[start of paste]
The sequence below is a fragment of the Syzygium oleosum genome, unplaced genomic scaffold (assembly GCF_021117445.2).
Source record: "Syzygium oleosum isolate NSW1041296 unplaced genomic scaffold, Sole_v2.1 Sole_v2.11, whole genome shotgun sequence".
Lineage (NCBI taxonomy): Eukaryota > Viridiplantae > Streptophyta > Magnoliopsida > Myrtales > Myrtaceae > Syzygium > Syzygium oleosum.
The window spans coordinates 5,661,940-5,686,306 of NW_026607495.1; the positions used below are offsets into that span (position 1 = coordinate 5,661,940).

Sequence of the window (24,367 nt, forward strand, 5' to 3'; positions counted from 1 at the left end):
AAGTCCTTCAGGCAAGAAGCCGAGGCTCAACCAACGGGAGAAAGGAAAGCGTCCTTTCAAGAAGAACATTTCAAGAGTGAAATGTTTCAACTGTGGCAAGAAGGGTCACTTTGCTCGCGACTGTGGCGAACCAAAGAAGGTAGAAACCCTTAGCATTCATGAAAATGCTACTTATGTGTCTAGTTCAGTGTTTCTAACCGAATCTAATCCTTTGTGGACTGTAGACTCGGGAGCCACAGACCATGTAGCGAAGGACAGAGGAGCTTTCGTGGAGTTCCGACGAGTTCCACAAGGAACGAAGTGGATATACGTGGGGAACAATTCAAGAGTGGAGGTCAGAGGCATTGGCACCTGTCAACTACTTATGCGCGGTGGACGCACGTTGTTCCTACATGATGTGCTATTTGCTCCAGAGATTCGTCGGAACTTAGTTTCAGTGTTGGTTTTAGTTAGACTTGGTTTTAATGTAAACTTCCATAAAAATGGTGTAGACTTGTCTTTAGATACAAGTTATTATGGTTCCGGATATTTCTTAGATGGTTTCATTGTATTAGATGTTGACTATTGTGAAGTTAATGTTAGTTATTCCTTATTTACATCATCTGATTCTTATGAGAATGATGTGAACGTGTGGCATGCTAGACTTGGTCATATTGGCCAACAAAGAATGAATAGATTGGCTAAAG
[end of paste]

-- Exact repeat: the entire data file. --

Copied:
The sequence below is a fragment of the Syzygium oleosum genome, unplaced genomic scaffold (assembly GCF_021117445.2).
Source record: "Syzygium oleosum isolate NSW1041296 unplaced genomic scaffold, Sole_v2.1 Sole_v2.11, whole genome shotgun sequence".
Lineage (NCBI taxonomy): Eukaryota > Viridiplantae > Streptophyta > Magnoliopsida > Myrtales > Myrtaceae > Syzygium > Syzygium oleosum.
The window spans coordinates 5,661,940-5,686,306 of NW_026607495.1; the positions used below are offsets into that span (position 1 = coordinate 5,661,940).

Sequence of the window (24,367 nt, forward strand, 5' to 3'; positions counted from 1 at the left end):
AAGTCCTTCAGGCAAGAAGCCGAGGCTCAACCAACGGGAGAAAGGAAAGCGTCCTTTCAAGAAGAACATTTCAAGAGTGAAATGTTTCAACTGTGGCAAGAAGGGTCACTTTGCTCGCGACTGTGGCGAACCAAAGAAGGTAGAAACCCTTAGCATTCATGAAAATGCTACTTATGTGTCTAGTTCAGTGTTTCTAACCGAATCTAATCCTTTGTGGACTGTAGACTCGGGAGCCACAGACCATGTAGCGAAGGACAGAGGAGCTTTCGTGGAGTTCCGACGAGTTCCACAAGGAACGAAGTGGATATACGTGGGGAACAATTCAAGAGTGGAGGTCAGAGGCATTGGCACCTGTCAACTACTTATGCGCGGTGGACGCACGTTGTTCCTACATGATGTGCTATTTGCTCCAGAGATTCGTCGGAACTTAGTTTCAGTGTTGGTTTTAGTTAGACTTGGTTTTAATGTAAACTTCCATAAAAATGGTGTAGACTTGTCTTTAGATACAAGTTATTATGGTTCCGGATATTTCTTAGATGGTTTCATTGTATTAGATGTTGACTATTGTGAAGTTAATGTTAGTTATTCCTTATTTACATCATCTGATTCTTATGAGAATGATGTGAACGTGTGGCATGCTAGACTTGGTCATATTGGCCAACAAAGAATGAATAGATTGGCTAAAG